Of Mermaids and Men

Merman, Colmar, France Musée d' Unterlinden

Look, Ma! No feet! … (Photo credit: Wikipedia)

Animal Planet recently aired a program called Mermaids: The Body Found, presenting as a documentary what belongs in the realm of the imagination. From an Answers in Genesis article on the program:

Mermaids advanced an idea known as the “aquatic ape hypothesis” (AAH), called the “aquatic ape theory” in the program. First proposed by a German pathologist in 1942, the idea has been met with much skepticism in the scientific community, although it is supported by a respectable number of laypeople. This view claims that our alleged ancestors went through a watery stage in our evolutionary development where, according to the show, “our ability to walk fully upright first evolved, wading in the shallows where food was easily found.” Our supposed ape-like ancestors started living near the oceans, and the narrator informs viewers that “this is where our advanced intelligence began to develop” thanks to the “brain-building nutrients” like iodine and fatty acids so abundant in the shellfish gathered there. Due to earthquakes and volcanic activity along the coasts, “some of our ancestors pulled back, heading inland, [but] others did not . . . If our distant ancestors spent time living in the sea, is it possible that one group split off from the rest? And rather than retreating from the water, did they go deeper in?”

Utterly ridiculous. Anyone who follows my blog knows of my disagreement with evolutionary theory, and what these people are proposing just further illustrates the problem: They’re saying that because a group of people took to living near the water, and spending a lot of time in the water hunting food, their DNA produced a series of mutations whereby each person’s two legs became one scaly, fishlike appendage complete with fins. This, of course, is on top of the presumption that merpeople ever existed.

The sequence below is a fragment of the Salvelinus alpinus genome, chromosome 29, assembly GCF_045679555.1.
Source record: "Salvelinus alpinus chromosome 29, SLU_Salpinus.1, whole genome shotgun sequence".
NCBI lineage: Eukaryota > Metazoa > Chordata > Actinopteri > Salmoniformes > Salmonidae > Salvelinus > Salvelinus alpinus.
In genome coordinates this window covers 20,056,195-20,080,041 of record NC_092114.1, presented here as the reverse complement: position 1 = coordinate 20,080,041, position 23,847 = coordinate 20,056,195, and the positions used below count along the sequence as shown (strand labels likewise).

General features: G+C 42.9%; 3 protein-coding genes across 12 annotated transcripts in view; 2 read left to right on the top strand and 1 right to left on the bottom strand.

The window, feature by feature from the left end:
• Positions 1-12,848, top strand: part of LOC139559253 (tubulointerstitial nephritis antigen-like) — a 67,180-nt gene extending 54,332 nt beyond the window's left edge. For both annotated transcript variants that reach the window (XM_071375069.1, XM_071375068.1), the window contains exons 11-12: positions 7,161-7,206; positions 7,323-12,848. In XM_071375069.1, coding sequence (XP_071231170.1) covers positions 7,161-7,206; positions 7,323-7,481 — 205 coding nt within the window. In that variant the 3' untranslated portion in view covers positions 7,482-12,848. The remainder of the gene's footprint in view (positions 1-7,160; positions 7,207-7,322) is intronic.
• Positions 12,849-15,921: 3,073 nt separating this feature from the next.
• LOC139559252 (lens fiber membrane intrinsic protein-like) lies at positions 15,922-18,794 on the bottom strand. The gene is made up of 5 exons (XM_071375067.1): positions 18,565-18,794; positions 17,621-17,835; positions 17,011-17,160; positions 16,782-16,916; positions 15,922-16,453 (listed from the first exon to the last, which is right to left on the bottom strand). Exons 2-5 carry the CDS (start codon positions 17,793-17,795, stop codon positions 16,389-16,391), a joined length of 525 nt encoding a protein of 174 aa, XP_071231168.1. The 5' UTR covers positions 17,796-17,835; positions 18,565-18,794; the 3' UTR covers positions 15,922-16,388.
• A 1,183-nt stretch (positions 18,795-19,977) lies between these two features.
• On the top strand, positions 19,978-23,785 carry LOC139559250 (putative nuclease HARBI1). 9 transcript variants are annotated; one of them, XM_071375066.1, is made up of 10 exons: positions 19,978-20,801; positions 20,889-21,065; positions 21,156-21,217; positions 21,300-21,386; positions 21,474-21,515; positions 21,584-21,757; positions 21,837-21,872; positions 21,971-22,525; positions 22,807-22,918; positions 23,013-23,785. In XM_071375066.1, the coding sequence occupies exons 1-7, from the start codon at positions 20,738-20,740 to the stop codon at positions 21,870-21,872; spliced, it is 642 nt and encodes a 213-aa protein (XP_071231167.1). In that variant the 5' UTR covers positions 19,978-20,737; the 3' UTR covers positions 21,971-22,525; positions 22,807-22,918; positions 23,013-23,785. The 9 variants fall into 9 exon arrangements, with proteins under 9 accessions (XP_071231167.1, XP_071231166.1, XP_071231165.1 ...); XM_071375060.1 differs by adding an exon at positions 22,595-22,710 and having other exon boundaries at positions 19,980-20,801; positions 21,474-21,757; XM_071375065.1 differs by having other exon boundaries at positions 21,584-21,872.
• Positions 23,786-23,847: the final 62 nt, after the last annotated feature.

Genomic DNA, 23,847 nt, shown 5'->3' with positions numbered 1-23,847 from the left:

As the above excerpt points out, most of the scientific community (to its credit) is skeptical about the alleged “human-merman” connection, but the truth is that the entire evolutionary paradigm* is just as ludicrous as any man-merman hypothesis: something (the universe) coming from nothing, without any outside help; life coming from nonlife, without any outside help; the development of single-celled organisms into ever-more-complex life forms, all the way up to the uber-complex human being, by a process (mutation) that doesn’t add novel genetic information but instead degrades and destroys much of what’s already there, causing a loss in genetic information. All of these things defy basic principles of logic; you can’t bring matter into existence (creation ex nihilo), and you can’t create life, and you can’t build ever-more-complex structures using material that’s continuously breaking down.

Unless, of course, you’re God. He can bring a universe into existence. He can bring life into being. He can animate earthen sculptures with souls, each one a fully formed original, and sustain them through numerous genetic breakdowns and environmental decay.

And He can bring us to our final, perfect, eternal home, beyond the reach of all trouble.

* By evolutionary paradigm, I mean not only the theory of evolution—which is limited to biological lifeforms and the genetic changes associated with them—but also the typical evolutionist/atheist beliefs about the origins of life and the universe.

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